Charlie Rose Interview with Amos Oz

I just saw a fascinating interview with Amos Oz, the Israeli writer, on Charlie Rose.  What an articulate man.

What he said really captured my attention.  Transcriptions are my own:

“The best way to know the soul of another country, is to read its literature”

“Curiosity is a moral virtue.  I even think a curious person is a better lover than a person who is not curious, but it is too early in the evening to discuss this aspect.”

“I take a morning walk in the desert.  The desert helps look at everything in proportion.  [How does it do that?]  What’s important, what’s not important.  When I come back from the desert and I turn on the radio and I hear a politician say ‘forever,’ ‘ever,’ ‘for eternity,’ I know the stones out there in the desert are laughing.

“James Joyce, in Ulysses, takes great trouble to count how many steps from the pub to the street corner.  And this is called fiction.  Whereas when a journalist says the skies over the middle east is covered with clouds, this is called non-fiction.  Why?”

The whole interview is here:

My reading list is getting really looooooooooooooooooooong.  Has anyone seen his stuff on Muni?


Spotted: Last Nights of Paris

Oh, Paris.  Even in the reluctant, it is a word that triggers images and feelings.  Hurried walks along slick cobblestone streets in the rain, arm-in-arm with some nameless special bohemian someone.   St. Sulpice in the falling snow, and how unbelievable it is that no one else is around.  Sitting at a café for hours, trying to convince yourself that you might be sitting in the same spot as Breton, and what that means for you.  Or him.


Now, of course, there is much more to Paris: both good and bad. It is, after all, a modern city that has evolved over the years.

But seeing this book made me think of the former image, even if it might be a simplistic out-dated caricature of a longing expat. And it sounds like reading the book, written in 1928 and translated by William Carlos Williams, will only reinforce it, since it deals with “the narrator’s obsession with a woman who leads him into an underworld that promises to reveal the secrets of the city itself.”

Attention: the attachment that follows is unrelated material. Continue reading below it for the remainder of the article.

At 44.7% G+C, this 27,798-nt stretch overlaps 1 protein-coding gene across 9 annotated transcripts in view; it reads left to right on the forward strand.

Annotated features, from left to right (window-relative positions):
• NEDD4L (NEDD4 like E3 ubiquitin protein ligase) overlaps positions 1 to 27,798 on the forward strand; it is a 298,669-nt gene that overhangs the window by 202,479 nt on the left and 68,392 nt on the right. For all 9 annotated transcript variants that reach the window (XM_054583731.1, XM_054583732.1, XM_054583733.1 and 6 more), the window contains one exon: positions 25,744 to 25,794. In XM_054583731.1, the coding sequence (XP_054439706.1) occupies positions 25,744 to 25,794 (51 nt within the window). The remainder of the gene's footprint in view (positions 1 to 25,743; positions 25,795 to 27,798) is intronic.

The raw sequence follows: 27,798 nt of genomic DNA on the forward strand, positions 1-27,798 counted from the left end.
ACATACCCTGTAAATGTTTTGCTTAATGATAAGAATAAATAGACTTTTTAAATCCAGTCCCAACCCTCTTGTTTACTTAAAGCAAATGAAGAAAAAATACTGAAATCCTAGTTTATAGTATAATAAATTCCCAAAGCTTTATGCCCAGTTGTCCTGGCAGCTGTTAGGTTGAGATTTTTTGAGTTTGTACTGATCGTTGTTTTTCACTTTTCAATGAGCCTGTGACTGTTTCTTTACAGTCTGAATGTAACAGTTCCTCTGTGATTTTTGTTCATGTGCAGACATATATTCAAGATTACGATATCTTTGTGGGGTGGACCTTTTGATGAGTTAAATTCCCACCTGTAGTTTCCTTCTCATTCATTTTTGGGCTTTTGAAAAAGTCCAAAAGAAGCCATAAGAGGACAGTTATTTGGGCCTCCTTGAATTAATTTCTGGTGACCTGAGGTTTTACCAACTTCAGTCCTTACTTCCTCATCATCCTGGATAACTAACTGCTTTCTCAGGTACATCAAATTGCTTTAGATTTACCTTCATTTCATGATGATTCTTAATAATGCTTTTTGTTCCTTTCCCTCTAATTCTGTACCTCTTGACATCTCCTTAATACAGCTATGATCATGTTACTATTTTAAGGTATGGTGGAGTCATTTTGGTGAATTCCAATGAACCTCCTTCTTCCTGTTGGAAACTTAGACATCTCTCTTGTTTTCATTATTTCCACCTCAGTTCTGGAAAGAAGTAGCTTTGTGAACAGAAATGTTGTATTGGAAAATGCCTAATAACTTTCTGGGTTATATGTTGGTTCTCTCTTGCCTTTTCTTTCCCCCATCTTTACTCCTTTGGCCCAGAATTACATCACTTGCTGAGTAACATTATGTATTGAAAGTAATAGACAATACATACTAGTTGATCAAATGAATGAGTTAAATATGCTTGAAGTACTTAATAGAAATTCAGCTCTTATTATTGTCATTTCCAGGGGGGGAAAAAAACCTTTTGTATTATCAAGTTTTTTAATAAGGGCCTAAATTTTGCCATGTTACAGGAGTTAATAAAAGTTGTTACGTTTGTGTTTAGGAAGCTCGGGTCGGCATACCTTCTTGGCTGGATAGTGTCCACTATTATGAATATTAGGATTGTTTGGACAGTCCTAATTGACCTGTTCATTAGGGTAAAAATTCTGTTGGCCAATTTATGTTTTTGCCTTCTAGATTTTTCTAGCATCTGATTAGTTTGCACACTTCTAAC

Might need to boire un verre de vin rouge and give this book a try.

Spotted: The Dressmaker of Khair Khana

I don’t have much to say about this, other than from all accounts, The Dressmaker of Khair Khana sounds like a really well-written depiction of a woman’s struggle for survival in Afghanistan.  When her male relatives are forced to flee after the Taliban take control, Kamila Sidiqi starts a dressmaking business to earn money to raise her five siblings. 

Stories of resourcefulness and perseverance like this never fail to move me.  If you feel like helping out a nascent business in a country less fortunate than our own, a loan through Kiva is a great way to turn those feelings into action.

Swedish Academy once again makes me feel unread/uneducated

Congratualations to Tomas Tranströmer, winner of the 2011 Nobel Prize for Literature!

Just kidding.  Though he is Swedish, he seems a bit less, um, creative in the kitchen. 

Image from the Guardian

Praised by the judges for “his condensed translucent images” which give us “fresh access to reality”, Tranströmer’s surreal explorations of the inner world and its relation to the jagged landscape of his native country have been translated into over 50 languages. 


Sounds like my reading list just got a little longer.


So as all three of our regular readers may have noticed, a larger-than-normal chunk of time has gone by since our last post.  For once, I have a pretty good excuse.  Anne of  Green Gables (who you may remember from some of her earlier posts before she started grad school) and I got hitched and promptly fled the country for our (gratuitous French alert!) lune de miel in Turkey.   

Our strolls through Istanbul reminded me of Orhan Pamuk’s novel Snow, that I read some years ago.  I’m not going to tell you that I remembered the book in any detailed fashion, but as we walked through the streets it was hard not to see the intersection of European and Middle-Eastern cultures, as well as secularism and Islam, that formed the backdrop for the book.   

Here are a couple photos in Hagia Sophia, which has served as a Christian Church, an Islamic Mosque, and a museum, during its 1,651 years on this earth.

As an only somewhat off topic aside, given Orhan Pamuk’s prosecution for “insulting Turkishness,” during our absence Banned Books Week came and went, which is second only to Shark Week in terms of popularity in our household to me.